The Chinese Art collection has pieces spanning 5,000 years and has more than 700 objects. There are pieces dating back to Qing dynasty as well as the Republic period. There is also a work commissioned by the Qianlong Emperor, a painting by Tang Yin a Ming Dynasty master, 17th century lacquered cabinets from the Qing dynasty emperor Kangxi, and a painting from Li An-Zhong a Southern Song dynasty quail painter. Some notable pieces are the “Tripod Wine Vessel (Jia) with Cover” and “Wine Ewer (Gong) from the Anyang Period of the Shang Dynasty, “Pendent (Pei) in the Form of a Rabbit” from the Western Zhou Dynasty, “Pendant (Pei) in the Form of a Dragon” from the Eastern Zhou Dynasty, “Cup and Saucer” from the Five Dynasties Period–early Northern Song Dynasty, “Hibiscus-Form Brush Washer” from the Jin Dynasty-Yuan Dynasty, “Five Quail” from the Southern Song-early Yuan Dynasty, “’Shonzui’-Style Gourd-Shaped Sake Flask (Tokkuri) from the Ming Dynasty, Tianqi-Chongzhen Reign, “One of a Pair of Lacquered Cabinets” from the Kangxi Reign of the Qing Dynasty, “The Nine Bends River” by Tang Yin from the Ming Dynasty, “Alms Bowl with Seven Buddhas” from the Qianlong Reign of the Qing Dynasty, and many others.
The Contemporary Art collection was established in 2009 but the museum has been acquiring works since the 1990’s. Some notable works include Louise Bourgeois’ “Unconscious Landscape”, Dan Flavin’s “Untitled (to Janie Lee) two”, Teresita Fernández’s “Nocturnal (Rise and Fall)”, Nick Cave’s “Soundsuit”, Jenny Saville’s “Mnemosyne I”, Mickalene Tomas’ “Naomi Looking Forward #2”, Njideka Akunyili’s “Super Blue Omo”, and many more.
The European Art collection has works from 1300 to 1945 and it has works from the major artistic movements from the Renaissance to Impressionism and Modernism. Some of the Renaissance and Baroque artists whose works they have include Lucas Cranach the Elder, Ludovico Carracci, and Peter Paul Rubens. Some of the 18th century artists whose works they have are Horace Vernet, Jean-Baptiste Greuze, Guillaume Coustou the Younger, and Bartolommeo Cavaceppi. The early Modern period (which includes the Realist, Impressionist, and Post-Impressionist movements) are represented by artists such as Gustave Courbet, Claude Monet, Paul Gaugin, Constantin Brancusi, Georges Braque, Marc Chagall, Henri Matisse, Pablo Picasso, Chaim Soutine, and many more. Some notable works include Lucas Cranach the Elder’s “The Betrayal and Capture of Christ”, Sir Peter Paul Rubens’ “Study for Head of Saint John the Evangelist”, Claude Monet’s “Gardens of the Villa Moreno, Bordighera”, Gaetano Gandolfi’s “Jacob Stealing Esau’s Blessing”, Paul Gaugin’s “Christ in the Garden of Olives”, Paul Cézanne’s “Portrait of Alfred Hauge”, Pablo Picasso’s “Head of a Woman”, Chaim Soutine’s “Landscape at Céret”, Constantine Brancusi’s “Mademoiselle Pogany II”, Joan Miró’s “Woman, Bird and Star”, and many others.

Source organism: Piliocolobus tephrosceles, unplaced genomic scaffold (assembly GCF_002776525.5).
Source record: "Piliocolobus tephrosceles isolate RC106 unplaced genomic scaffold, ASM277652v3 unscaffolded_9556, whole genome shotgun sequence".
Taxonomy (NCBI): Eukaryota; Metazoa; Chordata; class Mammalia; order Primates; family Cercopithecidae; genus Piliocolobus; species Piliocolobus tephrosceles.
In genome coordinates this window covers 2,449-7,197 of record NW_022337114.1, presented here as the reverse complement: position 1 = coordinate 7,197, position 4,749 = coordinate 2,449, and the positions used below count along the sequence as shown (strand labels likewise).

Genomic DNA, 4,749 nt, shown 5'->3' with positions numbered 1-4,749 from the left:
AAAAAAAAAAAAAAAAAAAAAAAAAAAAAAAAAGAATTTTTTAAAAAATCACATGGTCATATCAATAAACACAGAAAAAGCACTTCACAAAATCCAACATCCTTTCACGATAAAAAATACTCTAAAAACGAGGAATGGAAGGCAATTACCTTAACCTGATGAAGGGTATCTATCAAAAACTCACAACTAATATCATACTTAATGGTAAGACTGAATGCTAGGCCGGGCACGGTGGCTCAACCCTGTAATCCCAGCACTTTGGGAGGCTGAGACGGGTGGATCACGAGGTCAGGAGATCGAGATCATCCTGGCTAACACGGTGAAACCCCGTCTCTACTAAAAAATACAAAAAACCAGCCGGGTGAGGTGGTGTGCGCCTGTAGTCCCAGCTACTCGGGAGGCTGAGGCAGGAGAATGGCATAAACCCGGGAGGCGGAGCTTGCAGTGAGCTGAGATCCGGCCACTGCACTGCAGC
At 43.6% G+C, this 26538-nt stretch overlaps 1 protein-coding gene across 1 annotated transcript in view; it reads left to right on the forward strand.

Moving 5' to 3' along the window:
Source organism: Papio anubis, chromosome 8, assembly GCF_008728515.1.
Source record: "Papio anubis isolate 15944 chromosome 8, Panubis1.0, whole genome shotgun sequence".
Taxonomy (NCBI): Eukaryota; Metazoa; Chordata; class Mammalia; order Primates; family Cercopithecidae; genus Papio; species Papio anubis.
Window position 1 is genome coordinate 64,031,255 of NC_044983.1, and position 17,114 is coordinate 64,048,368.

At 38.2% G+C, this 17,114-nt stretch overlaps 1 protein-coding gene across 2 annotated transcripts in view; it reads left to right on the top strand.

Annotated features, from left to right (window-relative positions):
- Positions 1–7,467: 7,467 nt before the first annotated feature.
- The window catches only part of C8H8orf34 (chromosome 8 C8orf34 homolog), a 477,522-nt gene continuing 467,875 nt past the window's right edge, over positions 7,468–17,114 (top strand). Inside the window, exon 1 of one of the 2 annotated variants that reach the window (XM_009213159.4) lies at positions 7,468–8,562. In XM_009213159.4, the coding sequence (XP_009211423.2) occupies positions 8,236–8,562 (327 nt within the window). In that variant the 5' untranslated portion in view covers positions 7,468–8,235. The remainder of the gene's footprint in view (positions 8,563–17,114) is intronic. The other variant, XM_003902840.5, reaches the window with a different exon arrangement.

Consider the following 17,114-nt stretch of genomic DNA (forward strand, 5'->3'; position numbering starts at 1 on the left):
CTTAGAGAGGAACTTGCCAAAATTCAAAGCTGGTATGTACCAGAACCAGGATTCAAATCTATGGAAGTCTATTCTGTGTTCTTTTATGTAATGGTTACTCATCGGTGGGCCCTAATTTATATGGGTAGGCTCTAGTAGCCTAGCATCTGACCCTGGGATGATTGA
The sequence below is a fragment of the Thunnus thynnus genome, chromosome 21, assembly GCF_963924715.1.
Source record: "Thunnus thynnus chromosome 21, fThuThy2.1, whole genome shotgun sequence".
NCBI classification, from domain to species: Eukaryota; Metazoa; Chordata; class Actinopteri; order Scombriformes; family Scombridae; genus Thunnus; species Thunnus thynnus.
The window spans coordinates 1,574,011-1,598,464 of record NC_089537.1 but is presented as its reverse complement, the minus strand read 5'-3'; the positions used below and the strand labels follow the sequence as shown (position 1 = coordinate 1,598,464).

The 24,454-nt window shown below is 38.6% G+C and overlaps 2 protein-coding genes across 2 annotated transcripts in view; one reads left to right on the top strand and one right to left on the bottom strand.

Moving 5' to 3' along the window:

The Photography collection was begun in 1998. Some notable works include Edward Weston’s “Shell and Rock Arrangement”, Henri Cartier-Bresson’s “Brussels”, Bruce Davidson’s “Wales”, Graciela Iturbide’s “Nuestra Señora de las Iguanas, Juchitán, México”, Candida Höfer’s “Spiegelkantine III”, Sarah Charlesworth’s “Nike”, Simon Norfolk’s “North Gate of Baghdad”, Thomas Demand’s “Landing”, and many more.
On the day of my visit, September 22, 2019, there were three temporary exhibitions on view. The first, “See and Be Seen: Picturing Notoriety”, contained about 50 pieces spanning from the 17th to the 21st century. It captures glimpses into the lives of famous personalities and their desire to be seen as such. Works by Henri de Toulouse-Lautrec, George Hurrell, Andy Warhol, Nan Goldin, Annie Leibovitz, and John Baldessari are on view. The second, “Film Posters from the Dwight M. Cleveland Collection”, is composed of more than 200 posters. They are posters for musicals, comedies, dramas, sci-fi thrillers, Westers, and other categories from the 20th century to the late 1980’s. The third, “Posters by Toulouse-Lautrec”, exhibits Henri de Toulouse-Lautrec’s post-Impressionist style posters which promoted Paris’ nightlife and a new wave of graphic arts. Toulouse- Lautrec helped launch modernism in the 20th century and this exhibition showcases and uncovers this.
“Exhibitions and Programs Summer 2019” Pamphlet
In the month of September, there were many exciting events happening in the Museum. Three lectures and presentations such as “Defining Marilyn”, “The Moon in Chinese Art”, and How Posters Work” were being held. Other events include “Art After Dark” which occur every Friday from 5-10PM at the museum. The “Art After Dark” event has a wide array of programs and activities that changes every week therefore the four events in September were all unique. The Museum also has concerts, during the month of September the Museum hosted a performance by Drew Tucker. The Museum also shows Outdoor Film Series and Classic Movie Matinees. In September, the 1957 classic “Jailhouse Rock” was shown. In Art Education, Workshops are given and in September there was a workshop on “Photomontage Film Posters” (a one-day workshop) and “Drawing in Metalpoint” (a four-session workshop). The also host events such as “A Closer Look”, which in September, took in in-depth look into Eileen Cowin’s “Mirror of Venus”. The Museum also hosts Family Studio which hosted “Perpetual Paint” where families looks at how paint was used in various forms and they later went into the studio to try out some of the techniques they observed. There are also Family Workshops, Mini Book + Art, and Teen Fridays.